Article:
—Lee Child

The Vigilante Author: I love a quotation from one of your previous interviews about how in your books, the good guys always win.

Lee Child: Well, that quotation was referring partly to the genre descriptions that we’re all saddled with. The retail trade is always keen on specifying exactly what kind of book it is. Is it a mystery, is it suspense, is it crime fiction, is it hard-boiled, is it noir? Most of those genres involve a certain amount of grayness. Typically, hard-boiled fiction is about bad things happening to bad people. Crime fiction is about the effect of a crime on a family or a community.

I’m not really into that at all. My books are straightforward, old-fashioned adventures where there is a clear-cut, binary choice: You are either with the hero or against him, and that determines your fate. And Jack Reacher will never lose, and he will never be gray in any way.

The Vigilante Author: Does that grow out of something in you? People would not want to hear that it grows out of any kind of marketplace calculation. But I’m curious.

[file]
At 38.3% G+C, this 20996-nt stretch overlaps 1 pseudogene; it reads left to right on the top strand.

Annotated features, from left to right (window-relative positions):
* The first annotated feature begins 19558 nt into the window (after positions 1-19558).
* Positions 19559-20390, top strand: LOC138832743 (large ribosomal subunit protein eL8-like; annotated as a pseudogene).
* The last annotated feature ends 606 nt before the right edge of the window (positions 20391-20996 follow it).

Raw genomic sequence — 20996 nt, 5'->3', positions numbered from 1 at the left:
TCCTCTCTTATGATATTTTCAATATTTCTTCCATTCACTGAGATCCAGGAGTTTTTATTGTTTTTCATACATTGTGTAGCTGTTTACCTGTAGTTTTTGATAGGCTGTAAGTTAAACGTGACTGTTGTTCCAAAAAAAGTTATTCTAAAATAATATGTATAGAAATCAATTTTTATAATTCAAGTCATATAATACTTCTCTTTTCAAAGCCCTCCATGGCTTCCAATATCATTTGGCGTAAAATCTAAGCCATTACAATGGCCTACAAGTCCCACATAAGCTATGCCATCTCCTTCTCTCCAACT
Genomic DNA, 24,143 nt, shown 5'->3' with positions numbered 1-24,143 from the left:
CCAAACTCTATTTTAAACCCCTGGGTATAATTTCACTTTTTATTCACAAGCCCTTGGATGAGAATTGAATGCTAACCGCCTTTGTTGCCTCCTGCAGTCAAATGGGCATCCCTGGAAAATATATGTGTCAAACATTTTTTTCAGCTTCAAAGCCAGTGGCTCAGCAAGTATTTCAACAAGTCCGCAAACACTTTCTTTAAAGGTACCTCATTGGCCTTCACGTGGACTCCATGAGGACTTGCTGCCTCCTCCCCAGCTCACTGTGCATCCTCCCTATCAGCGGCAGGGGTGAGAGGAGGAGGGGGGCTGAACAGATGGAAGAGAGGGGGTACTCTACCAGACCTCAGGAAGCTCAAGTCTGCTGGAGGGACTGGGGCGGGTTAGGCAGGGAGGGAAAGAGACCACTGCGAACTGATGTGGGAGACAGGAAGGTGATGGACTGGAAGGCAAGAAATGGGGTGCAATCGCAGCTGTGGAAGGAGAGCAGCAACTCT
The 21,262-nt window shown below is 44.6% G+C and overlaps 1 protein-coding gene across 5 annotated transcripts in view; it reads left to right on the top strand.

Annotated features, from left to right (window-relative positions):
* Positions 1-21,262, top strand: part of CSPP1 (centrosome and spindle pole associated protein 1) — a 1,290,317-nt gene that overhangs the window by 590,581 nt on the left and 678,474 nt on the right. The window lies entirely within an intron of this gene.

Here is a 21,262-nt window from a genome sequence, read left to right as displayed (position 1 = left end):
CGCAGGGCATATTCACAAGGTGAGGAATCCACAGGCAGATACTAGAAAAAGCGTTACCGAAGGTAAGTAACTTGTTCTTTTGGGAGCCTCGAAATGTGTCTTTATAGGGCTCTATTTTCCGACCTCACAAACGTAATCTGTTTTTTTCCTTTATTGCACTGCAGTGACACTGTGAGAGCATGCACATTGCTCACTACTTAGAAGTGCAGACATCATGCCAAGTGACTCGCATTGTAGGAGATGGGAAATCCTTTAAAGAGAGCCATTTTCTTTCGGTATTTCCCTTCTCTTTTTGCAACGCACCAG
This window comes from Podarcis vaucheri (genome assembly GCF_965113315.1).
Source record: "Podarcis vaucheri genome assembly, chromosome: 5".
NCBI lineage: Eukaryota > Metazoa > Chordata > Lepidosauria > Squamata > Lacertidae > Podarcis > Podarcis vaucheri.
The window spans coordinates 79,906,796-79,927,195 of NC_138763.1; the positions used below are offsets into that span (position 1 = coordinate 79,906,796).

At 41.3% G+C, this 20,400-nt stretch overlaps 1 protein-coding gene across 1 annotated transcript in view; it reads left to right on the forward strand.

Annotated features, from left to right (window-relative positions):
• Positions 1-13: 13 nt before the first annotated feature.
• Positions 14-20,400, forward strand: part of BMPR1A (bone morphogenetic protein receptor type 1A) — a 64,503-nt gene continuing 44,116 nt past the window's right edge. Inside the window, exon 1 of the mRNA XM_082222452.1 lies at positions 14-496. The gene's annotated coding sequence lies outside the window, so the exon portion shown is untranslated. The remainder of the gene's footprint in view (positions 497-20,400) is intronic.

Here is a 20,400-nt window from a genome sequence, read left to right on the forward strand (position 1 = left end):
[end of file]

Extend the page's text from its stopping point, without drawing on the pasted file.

Lee Child portrait by Brian Killigrew

Child: I think it’s a universal truth that, for all writers, it grows out of what they’ve read. I have a particular impatience with bandwagon-jumping. At the time that I was starting out, we were going through a long period where, maybe fifteen years before, people had started experimenting with “the flawed hero.” It had just gotten totally out of hand. Heroes were becoming more and more miserable—flawed, dysfunctional, dragging themselves miserably from page to page.

I’m a contrarian and a skeptic, and as soon as I saw everybody doing that, I thought that I wanted to do something much more pure and old-fashioned. When people say old-fashioned, they tend to think it means from the ’50s or the ’30s eras. But I’m talking about stuff from the Middle Ages and way back farther than that. These are universal paradigms of human myths.



The Vigilante Author: Talk about this character, Jack Reacher.

Child: Well, he’s an ex-military policeman, and he was demobilized in his middle thirties after having served all of his adult life in the [U.S.] Army and having grown up on Marine bases, because his father was a Marine. The idea was to have a character that was plausibly rootless. Most people who are wanderers do it for other reasons—they are mentally ill, or something like that. Reacher is completely competent, but he’s just habituated to this fragmented life in the military, so he can’t settle into civilian society. The idea of staying anywhere for more than a few days is anathema to him.

The Vigilante Author:It’s a reaction.

Child: Yes. So he lives frugally, doesn’t participate in the consumer society, is bemused by most things. He just travels from place to place pursuing his own interests, which are largely introspective, and keeping himself to himself.